• May 25, 2018
Director of the Urban Herbalist, Khalid Ghanima, says no matter what supplements he gives to girls, first of all they must remove the cause of the stress on their bodies. Photo: Silke Weil.
Obsessive behaviour and extreme exercising is leading young women to under-eat their way to infertility, says a leading Auckland expert.
Erratic eating and setting challenging lifestyle targets is common in women which can cause long-term consequences for their health and loss of menstrual periods, says Dr Stella Milsom, senior reproductive endocrinologist at National Women's Health.
“Even though there is no hard data in females presenting irregular or absent periods the frequency now seems to be as common as Polycystic Ovary Syndrome (PCOS),” she says.
That loss, as known as hypothalamic amenorrhea (HA), results from one or more of the following: being relatively underweight, restricted nutrition (deliberate or unintentional), stress, an imbalance of energy use which is not compensated for by eating, or genetic factors.
“Previously it would have been 2-3 cases of PCOS for one of HA. Today, in my clinic, one quarter of consultations were for HA.”
Pharmacist, holistic health specialist and director of the Urban Herbalist, Khalid Ghanima, says the issue is so common he hears about it every week.
“If you stress yourself out, either emotionally or physically, your body will shut down its reproductive system because it’s not concerned with reproduction.
“It’s not causing just hormonal issues but gut issues and immune issues. You’re releasing a lot of cortisol so it will actually also lower your immunity.”
Rosa Flanagan, a 22-year-old elite middle-distance runner, only began menstruating in November last year, after years of training, excessively exercising and under-eating to further her running career.
“I had my first international race in year 11, we travelled to Malta and leading up to that big event my mindset kind of changed,” says Ms Flanagan, who has represented New Zealand numerous times throughout her running career.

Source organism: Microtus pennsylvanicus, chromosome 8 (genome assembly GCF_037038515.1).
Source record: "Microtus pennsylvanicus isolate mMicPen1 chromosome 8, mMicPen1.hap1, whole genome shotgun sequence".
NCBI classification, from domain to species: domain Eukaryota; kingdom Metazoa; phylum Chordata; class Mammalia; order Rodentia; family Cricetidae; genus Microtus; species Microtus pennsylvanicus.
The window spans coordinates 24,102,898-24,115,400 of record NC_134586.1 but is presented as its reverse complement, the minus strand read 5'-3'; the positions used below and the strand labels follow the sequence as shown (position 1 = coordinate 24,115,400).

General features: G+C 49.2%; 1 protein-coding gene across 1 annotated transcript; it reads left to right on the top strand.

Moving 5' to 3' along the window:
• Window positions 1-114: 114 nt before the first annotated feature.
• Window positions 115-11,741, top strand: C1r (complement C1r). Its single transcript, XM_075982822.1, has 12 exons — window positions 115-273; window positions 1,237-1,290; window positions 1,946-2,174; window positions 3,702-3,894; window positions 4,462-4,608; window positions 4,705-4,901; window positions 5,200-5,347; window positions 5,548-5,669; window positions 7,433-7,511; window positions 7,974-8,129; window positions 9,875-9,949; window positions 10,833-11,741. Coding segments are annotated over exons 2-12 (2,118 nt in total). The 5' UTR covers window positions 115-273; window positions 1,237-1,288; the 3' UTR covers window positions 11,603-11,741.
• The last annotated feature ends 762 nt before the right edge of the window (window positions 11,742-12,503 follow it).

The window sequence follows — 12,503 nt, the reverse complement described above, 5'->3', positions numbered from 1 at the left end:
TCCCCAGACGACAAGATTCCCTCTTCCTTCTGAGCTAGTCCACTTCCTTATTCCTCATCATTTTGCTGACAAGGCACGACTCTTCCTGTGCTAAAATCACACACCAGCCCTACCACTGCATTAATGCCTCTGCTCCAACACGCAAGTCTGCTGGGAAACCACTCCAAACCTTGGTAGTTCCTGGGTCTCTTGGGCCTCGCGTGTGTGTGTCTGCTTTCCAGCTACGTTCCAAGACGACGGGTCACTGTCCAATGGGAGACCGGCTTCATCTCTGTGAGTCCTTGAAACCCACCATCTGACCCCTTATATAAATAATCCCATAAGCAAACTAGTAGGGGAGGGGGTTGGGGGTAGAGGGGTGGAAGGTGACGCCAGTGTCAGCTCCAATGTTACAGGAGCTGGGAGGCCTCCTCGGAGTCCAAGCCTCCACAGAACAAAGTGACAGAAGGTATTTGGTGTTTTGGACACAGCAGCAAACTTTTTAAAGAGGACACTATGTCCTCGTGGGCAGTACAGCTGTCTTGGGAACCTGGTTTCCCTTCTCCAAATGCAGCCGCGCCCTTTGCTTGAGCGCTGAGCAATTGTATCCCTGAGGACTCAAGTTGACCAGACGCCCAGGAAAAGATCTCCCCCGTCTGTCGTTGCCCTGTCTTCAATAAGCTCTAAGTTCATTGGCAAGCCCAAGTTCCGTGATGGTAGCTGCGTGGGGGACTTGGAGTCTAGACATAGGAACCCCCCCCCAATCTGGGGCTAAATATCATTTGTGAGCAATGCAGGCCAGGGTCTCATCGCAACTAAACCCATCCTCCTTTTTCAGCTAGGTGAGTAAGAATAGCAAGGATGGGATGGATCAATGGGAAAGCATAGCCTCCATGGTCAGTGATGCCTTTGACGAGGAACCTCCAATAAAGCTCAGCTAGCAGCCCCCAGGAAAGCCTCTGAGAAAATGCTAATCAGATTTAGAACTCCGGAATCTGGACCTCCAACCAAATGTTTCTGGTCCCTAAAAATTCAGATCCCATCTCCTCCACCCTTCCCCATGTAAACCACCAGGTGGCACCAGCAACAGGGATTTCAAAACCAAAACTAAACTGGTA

“I felt because I was going to an international event I had to train more, focus more, lose weight and it turned into a vicious cycle. Training more, eating less, and trying to get leaner and faster.”
It wasn’t until 5 years of international competing, when she realised she was severely underweight. After visiting an endocrinologist she learned she needed to take her health more seriously than her performance.
“I looked at myself and was like ‘man I’m very underweight, I’ve got a very bad life balance’.”
She says other young female athletes need to understand the importance of making your own health and wellbeing a priority above your athletic performance.
“Nourishing your body in the right way and not eliminating anything or removing yourself from anything, including social things because you want to do well in sport, a good life balance will help.
“First of all, you’ve got to remove the cause of the stress. You need to take it easy, active recovery as well as meditation, also yoga, massages, that kind of thing,” she says.
Dr Milson says there is room for plenty more research.
“We don’t know the prevalence in NZ, contributing factors, associations with different types of sports, activities, even types of schooling.
“It is common in girls who are high achievers at single sex schools; also, in athletes particularly cyclists, middle or long distance runners, gymnasts and ballet dancers.”